He added that the vendors must not block the footpaths and stalls can be no bigger than 1.5 square metres. 

“We will also ensure that there is one stall per vendor,” Sakoltee said in response to claims by Bangkok officials that some vendors owned as many as seven stalls.

 Yada Pornoetrumpa, president of Khaosan Road Street Vendors Association, said: “The officials don’t understand the situation of Khaosan. Many vendors trade in the daytime.

 “Ideally, I want Khaosan Road to open 24 hours. They think vendors are greedy. But actually, stalls could help look after the street’s hygiene.” 

Source - TheNation 

Ps, It go look like ''The hate foreigner tourists'' 

Thursday, August 9, 2018

Thailand's 'jet-set' monk sentenced to 114 years in prison

A former Thai Buddhist monk who provoked outrage with his lavish lifestyle was sentenced on Thursday to 114 years in prison after a court found him guilty of fraud, money laundering and computer crimes.

Wirapol Sukphol, who was seen in a YouTube video in 2013 holding wads of cash on a private jet, returned to Thailand in July 2017 after being extradited from the United States where he had fled.

Wirapol, formerly known by his monastic name Luang Pu Nenkham, was expelled from the monkhood in 2013 after the video surfaced. He was accused of having sexual intercourse - a grave offence for monks - with an underage girl, among other charges.

He later fled to the United States.

A criminal court in Bangkok sentenced Wirapol to 114 years in prison though he will only serve 20 years because Thai law stipulates that is the maximum for someone found guilty of multiple counts of the same offence.

"He committed fraud by claiming to have special power to lure in people and he also bought many luxury cars which is considered a money-laundering offence," an official at the Department of Special Litigation told Reuters. 


The official declined to be identified because he is not authorised to speak to the media.

"The court found him guilty of multiple offences which resulted in a 114-year jail term when combined, which means he will actually serve 20 years in jail," he said.

Neither Wirapol nor his lawyer were available for comment.

Wirapol faces separate charges of child molestation and child abduction. A verdict in that case is expected in October.

Wirapol's high-profile case highlighted a series of sex and money scandals that have rockedThailand's Buddhist clergy in recent years, resulting in calls for reforms of religious institutions.

The military government that came to power after a 2014 coup has stepped up efforts to clean up Buddhism by arresting monks involved in corruption scandals and through the introduction of a bill that reduces the influence of Buddhism's Sangha Supreme Council - the governing body of Buddhist monk
Source - TheJakartaPost

Strong 5.9-magnitude quake jolts Indonesia's #Lombok

Mataram, Indonesia - A strong aftershock struck Indonesia's Lombok on Thursday, causing panic among evacuees sheltering after a devastating earthquake killed more than 160 on the holiday island four days earlier.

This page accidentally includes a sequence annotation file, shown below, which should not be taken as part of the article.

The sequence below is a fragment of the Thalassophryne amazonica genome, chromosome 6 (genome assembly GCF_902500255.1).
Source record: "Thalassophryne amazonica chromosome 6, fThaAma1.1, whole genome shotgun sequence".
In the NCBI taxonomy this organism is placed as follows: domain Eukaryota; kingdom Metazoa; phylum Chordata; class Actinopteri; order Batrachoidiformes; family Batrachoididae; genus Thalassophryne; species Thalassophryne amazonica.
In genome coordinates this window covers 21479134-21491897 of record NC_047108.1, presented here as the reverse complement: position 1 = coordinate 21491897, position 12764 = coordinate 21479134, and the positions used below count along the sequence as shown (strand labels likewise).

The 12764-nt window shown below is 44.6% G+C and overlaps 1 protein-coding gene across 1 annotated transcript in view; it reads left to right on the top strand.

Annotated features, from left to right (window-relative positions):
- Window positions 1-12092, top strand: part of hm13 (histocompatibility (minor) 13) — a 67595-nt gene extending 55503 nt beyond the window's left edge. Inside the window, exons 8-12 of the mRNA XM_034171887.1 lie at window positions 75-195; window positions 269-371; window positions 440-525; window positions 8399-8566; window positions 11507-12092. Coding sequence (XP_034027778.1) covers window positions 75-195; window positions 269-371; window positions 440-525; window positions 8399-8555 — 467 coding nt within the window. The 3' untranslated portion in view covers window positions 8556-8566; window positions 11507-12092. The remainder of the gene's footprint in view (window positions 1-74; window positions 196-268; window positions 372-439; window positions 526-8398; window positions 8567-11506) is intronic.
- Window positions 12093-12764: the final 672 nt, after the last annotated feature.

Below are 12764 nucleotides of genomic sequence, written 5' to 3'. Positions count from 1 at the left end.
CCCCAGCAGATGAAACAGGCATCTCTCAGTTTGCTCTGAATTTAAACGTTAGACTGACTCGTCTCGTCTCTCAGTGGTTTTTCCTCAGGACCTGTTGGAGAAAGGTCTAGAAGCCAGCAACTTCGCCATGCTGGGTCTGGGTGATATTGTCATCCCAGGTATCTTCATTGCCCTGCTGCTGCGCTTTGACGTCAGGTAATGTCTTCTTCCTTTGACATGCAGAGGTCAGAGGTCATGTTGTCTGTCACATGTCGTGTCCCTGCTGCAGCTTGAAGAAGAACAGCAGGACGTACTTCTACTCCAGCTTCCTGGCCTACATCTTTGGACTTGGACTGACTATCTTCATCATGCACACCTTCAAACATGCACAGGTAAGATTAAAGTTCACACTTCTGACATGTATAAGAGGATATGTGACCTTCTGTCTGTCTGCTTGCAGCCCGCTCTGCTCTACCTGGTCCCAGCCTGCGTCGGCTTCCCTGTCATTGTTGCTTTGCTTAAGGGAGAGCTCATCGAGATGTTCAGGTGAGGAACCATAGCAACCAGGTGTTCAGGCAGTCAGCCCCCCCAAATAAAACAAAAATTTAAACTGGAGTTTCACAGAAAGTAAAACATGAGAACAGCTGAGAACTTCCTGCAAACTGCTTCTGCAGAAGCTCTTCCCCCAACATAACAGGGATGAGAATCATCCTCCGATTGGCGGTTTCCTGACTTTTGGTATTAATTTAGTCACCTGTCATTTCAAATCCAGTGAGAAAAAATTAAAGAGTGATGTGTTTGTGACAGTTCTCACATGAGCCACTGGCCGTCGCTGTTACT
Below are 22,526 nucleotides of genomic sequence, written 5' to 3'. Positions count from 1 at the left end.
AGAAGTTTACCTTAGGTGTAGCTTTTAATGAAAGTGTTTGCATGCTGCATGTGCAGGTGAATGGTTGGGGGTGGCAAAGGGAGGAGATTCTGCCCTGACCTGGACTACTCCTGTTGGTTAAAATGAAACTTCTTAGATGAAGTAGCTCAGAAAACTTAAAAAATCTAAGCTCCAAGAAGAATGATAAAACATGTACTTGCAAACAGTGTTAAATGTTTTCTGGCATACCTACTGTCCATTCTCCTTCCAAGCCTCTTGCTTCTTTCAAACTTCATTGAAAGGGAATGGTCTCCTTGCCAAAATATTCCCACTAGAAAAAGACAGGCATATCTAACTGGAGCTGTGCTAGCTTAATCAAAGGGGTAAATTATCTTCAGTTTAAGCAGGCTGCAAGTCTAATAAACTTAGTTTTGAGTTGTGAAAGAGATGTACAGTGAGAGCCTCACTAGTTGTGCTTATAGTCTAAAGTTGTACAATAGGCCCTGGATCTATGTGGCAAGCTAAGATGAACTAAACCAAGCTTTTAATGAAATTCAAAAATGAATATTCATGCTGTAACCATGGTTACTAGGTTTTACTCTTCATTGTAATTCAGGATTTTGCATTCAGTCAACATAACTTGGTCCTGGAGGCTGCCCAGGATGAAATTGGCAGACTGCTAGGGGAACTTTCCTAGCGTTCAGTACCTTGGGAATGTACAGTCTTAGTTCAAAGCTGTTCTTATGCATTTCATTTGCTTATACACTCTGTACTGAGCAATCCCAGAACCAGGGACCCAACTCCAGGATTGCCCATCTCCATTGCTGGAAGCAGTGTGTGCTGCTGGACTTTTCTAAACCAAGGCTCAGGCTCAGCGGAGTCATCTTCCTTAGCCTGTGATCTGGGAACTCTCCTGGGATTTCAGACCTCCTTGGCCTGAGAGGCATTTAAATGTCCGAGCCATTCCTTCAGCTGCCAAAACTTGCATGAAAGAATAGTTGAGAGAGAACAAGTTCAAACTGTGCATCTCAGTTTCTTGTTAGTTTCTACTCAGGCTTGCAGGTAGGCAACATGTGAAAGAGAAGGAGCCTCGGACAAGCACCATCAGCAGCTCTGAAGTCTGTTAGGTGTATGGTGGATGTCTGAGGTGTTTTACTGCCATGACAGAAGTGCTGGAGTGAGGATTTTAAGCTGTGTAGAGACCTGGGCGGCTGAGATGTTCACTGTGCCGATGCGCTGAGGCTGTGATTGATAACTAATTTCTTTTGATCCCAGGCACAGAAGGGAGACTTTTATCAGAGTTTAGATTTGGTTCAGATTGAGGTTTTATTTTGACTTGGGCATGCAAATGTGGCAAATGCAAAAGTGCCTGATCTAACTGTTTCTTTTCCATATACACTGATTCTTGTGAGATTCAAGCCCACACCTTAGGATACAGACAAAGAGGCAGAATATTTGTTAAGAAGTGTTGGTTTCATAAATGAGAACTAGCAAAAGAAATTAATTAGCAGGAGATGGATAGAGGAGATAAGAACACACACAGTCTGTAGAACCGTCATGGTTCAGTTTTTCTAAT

The 5.9-magnitude quake Thursday struck at a shallow depth in the northwest of the island, the US Geological Survey said, even as relief agencies raced to find survivors among wreckage from Sunday's quake.

    "The quake was felt strongly. There have been 355 aftershocks since Sunday," national disaster agency spokesman Sutopo Purwo Nugroho said.

    Evacuees at a shelter in northern Lombok's Tanjung district ran out onto the road crying and screaming, an AFP reporter at the scene said.

    Motorcycles parked on the street toppled over and the walls of some nearby buildings collapsed.

    A woman wearing a motorbike helmet was seen crying with her two daughters in her arms.
    "We were stuck in the traffic while delivering aid, suddenly it felt like our car was hit from behind, it was so strong," witness Sri Laksmi told AFP.
 "People in the street began to panic and got out of their cars, they ran in different directions in the middle of the traffic."
     The aftershock comes after Sunday's devastating 6.9-magnitude earthquake, which relief agencies said had wiped out entire villages in the worst-hit regions of northern and western Lombok.

    A total of 164 people have been confirmed killed in Sunday's quake, national disaster agency spokesman Sutopo Purwo Nugroho told AFP, with a further 1,400 seriously injured and more than 150,000 displaced.

    Relief efforts had yet to reach parts of the island even before Thursday's aftershock, Indonesian authorities said, with hopes fading of finding further survivors among the wreckage.

    "The earthquake does not have any tsunami potential," Hary Tirto Djatmiko, spokesman for Indonesia's meteorology, climatology and geophysics agency (BMKG), said of Thursday's aftershock.

Source - TheNation

Wednesday, August 8, 2018

#Thailand - Jet-skis, parasail rides banned until Thursday on Phuket’s west coast

The acting chief of the Phuket Marine Office has announced a ban on jet-ski and parasail ride operators using Phuket’s west-coast beaches, including today. 

 Wiwat Chitcherdwong said: “According to the Thai Meteorological Department Office, heavy rain and high waves of up to 3 metres are still affecting the Andaman Sea until Thursday, August 9.” 

“Jet-skis and parasails are now being banned until the order is changed.” he added.

 Source - TheNation